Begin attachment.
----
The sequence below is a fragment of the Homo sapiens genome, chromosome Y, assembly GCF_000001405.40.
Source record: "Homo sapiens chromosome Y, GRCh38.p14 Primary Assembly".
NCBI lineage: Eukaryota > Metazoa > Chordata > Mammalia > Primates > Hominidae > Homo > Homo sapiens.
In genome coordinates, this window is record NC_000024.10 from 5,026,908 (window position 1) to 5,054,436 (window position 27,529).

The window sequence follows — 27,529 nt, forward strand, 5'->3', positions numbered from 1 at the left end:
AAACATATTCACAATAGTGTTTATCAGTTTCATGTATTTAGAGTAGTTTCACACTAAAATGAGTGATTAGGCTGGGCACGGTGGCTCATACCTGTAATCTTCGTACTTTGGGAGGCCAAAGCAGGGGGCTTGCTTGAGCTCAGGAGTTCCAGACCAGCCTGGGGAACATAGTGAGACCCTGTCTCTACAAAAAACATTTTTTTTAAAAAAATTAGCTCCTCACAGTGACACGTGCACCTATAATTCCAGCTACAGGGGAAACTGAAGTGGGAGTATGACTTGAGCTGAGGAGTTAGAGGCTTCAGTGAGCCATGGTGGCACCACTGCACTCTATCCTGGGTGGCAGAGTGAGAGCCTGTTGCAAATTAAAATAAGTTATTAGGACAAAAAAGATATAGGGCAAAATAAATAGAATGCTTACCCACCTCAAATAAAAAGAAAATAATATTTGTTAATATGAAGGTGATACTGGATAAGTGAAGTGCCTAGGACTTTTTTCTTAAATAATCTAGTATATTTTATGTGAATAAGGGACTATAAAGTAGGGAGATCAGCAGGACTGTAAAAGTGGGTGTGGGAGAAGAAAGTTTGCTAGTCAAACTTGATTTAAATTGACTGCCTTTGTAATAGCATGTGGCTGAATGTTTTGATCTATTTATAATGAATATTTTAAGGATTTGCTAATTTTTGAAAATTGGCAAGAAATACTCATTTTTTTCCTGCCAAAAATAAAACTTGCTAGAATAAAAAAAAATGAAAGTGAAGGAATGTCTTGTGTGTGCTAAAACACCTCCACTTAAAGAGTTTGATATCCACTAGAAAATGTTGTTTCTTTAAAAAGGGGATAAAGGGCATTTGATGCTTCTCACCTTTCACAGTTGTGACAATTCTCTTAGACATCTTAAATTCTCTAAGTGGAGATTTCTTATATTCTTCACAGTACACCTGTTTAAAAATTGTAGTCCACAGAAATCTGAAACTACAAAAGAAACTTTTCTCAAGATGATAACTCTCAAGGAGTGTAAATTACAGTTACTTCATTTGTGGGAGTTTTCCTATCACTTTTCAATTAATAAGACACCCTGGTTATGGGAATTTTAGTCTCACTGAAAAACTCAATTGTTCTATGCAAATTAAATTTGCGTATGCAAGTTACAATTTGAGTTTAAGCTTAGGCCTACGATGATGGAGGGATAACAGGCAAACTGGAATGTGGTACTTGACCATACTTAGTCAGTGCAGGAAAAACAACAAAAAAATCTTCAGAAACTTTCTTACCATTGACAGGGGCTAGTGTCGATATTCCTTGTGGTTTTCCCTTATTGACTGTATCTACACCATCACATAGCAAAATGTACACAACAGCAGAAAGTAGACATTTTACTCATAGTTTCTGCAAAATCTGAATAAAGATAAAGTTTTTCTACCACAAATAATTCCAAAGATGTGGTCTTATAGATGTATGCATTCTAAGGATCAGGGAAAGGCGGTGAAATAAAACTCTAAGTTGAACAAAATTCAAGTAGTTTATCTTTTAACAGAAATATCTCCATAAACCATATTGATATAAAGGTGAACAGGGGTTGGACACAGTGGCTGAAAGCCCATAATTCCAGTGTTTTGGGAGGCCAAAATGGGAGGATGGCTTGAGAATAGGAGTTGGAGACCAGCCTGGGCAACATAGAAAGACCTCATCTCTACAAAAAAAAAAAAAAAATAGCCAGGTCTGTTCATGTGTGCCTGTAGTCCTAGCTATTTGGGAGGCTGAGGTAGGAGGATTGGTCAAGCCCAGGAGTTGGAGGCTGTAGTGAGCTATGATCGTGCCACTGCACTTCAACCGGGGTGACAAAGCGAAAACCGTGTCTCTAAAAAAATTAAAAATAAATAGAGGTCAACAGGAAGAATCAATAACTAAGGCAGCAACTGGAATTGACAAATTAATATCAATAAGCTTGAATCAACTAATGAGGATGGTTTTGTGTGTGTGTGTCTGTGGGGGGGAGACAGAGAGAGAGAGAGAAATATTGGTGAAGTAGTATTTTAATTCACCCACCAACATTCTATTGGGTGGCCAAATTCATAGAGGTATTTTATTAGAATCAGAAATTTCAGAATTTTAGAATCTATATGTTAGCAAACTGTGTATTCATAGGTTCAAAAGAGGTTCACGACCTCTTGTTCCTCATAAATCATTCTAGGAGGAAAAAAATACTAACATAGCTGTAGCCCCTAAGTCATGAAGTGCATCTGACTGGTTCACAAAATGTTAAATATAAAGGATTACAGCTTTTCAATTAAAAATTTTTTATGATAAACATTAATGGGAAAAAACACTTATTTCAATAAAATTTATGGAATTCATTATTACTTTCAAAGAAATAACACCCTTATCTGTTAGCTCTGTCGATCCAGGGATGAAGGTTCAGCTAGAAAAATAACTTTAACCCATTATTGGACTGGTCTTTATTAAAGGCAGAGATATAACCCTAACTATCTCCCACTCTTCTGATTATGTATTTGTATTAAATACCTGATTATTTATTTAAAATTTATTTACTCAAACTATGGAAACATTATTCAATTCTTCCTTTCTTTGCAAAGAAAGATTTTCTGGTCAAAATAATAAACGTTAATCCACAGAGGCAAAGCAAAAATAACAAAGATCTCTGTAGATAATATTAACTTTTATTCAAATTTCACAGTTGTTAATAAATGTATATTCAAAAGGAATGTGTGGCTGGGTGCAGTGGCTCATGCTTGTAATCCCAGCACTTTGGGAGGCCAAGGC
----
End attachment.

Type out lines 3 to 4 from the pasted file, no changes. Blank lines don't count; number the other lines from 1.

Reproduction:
NCBI lineage: Eukaryota > Metazoa > Chordata > Mammalia > Primates > Hominidae > Homo > Homo sapiens.
In genome coordinates, this window is record NC_000024.10 from 5,026,908 (window position 1) to 5,054,436 (window position 27,529).